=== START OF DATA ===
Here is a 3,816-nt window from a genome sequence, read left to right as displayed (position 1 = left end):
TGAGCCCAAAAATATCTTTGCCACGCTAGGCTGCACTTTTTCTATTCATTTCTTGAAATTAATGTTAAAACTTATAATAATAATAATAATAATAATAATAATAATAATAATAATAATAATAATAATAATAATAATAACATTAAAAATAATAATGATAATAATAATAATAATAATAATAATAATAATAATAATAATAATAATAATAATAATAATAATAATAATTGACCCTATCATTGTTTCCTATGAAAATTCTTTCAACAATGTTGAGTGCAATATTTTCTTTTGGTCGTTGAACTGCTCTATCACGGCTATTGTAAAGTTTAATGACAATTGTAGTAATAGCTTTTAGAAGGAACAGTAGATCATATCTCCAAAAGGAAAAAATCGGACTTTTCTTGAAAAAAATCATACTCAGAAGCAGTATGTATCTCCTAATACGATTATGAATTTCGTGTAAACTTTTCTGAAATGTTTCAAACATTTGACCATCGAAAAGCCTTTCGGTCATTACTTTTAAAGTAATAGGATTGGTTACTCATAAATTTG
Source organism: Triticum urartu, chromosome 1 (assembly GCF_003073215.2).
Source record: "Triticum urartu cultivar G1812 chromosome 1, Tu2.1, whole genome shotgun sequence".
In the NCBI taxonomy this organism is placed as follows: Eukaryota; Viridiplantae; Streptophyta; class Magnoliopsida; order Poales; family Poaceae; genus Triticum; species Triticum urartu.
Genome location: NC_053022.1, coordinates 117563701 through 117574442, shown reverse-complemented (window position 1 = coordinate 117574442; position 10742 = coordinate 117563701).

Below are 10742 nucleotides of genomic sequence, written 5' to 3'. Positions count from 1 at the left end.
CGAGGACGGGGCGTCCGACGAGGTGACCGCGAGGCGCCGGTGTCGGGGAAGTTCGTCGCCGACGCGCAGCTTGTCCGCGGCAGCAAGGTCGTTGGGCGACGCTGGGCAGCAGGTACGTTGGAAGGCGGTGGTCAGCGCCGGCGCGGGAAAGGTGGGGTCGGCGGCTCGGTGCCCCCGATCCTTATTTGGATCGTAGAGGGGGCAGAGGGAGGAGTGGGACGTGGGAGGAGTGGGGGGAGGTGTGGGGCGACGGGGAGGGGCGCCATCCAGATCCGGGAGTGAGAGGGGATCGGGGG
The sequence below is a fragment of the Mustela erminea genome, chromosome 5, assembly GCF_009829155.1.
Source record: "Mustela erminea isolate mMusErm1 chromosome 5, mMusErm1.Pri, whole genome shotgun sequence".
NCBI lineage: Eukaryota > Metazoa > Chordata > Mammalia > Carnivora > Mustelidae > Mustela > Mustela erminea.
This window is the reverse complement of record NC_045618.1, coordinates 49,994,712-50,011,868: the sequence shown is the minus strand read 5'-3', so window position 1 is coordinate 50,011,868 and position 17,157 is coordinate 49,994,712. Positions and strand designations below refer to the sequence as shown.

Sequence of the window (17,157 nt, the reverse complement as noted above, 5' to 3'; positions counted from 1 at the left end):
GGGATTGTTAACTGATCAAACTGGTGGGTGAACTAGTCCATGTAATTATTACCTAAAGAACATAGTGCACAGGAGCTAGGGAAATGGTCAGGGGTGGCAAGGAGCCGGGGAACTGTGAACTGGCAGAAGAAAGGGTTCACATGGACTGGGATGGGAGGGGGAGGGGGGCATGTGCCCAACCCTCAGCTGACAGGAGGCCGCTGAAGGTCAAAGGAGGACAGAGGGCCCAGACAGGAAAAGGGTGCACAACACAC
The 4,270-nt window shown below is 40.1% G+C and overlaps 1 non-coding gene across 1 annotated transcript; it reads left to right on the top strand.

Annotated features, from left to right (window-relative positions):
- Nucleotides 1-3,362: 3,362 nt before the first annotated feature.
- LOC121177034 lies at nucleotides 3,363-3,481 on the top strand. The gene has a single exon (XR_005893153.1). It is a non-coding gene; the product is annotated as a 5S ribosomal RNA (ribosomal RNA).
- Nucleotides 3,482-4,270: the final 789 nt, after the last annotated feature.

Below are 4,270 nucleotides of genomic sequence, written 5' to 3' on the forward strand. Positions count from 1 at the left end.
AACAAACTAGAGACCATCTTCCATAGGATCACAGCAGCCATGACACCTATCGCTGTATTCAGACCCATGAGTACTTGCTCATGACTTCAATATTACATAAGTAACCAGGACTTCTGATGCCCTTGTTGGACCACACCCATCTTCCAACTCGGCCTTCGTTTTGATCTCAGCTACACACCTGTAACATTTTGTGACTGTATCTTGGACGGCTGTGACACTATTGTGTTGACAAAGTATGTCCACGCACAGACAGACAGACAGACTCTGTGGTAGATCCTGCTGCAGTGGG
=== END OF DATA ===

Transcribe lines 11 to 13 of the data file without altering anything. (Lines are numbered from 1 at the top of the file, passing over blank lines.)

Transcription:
NCBI lineage: Eukaryota > Metazoa > Chordata > Mammalia > Carnivora > Mustelidae > Mustela > Mustela erminea.
This window is the reverse complement of record NC_045618.1, coordinates 49,994,712-50,011,868: the sequence shown is the minus strand read 5'-3', so window position 1 is coordinate 50,011,868 and position 17,157 is coordinate 49,994,712. Positions and strand designations below refer to the sequence as shown.

Sequence of the window (17,157 nt, the reverse complement as noted above, 5' to 3'; positions counted from 1 at the left end):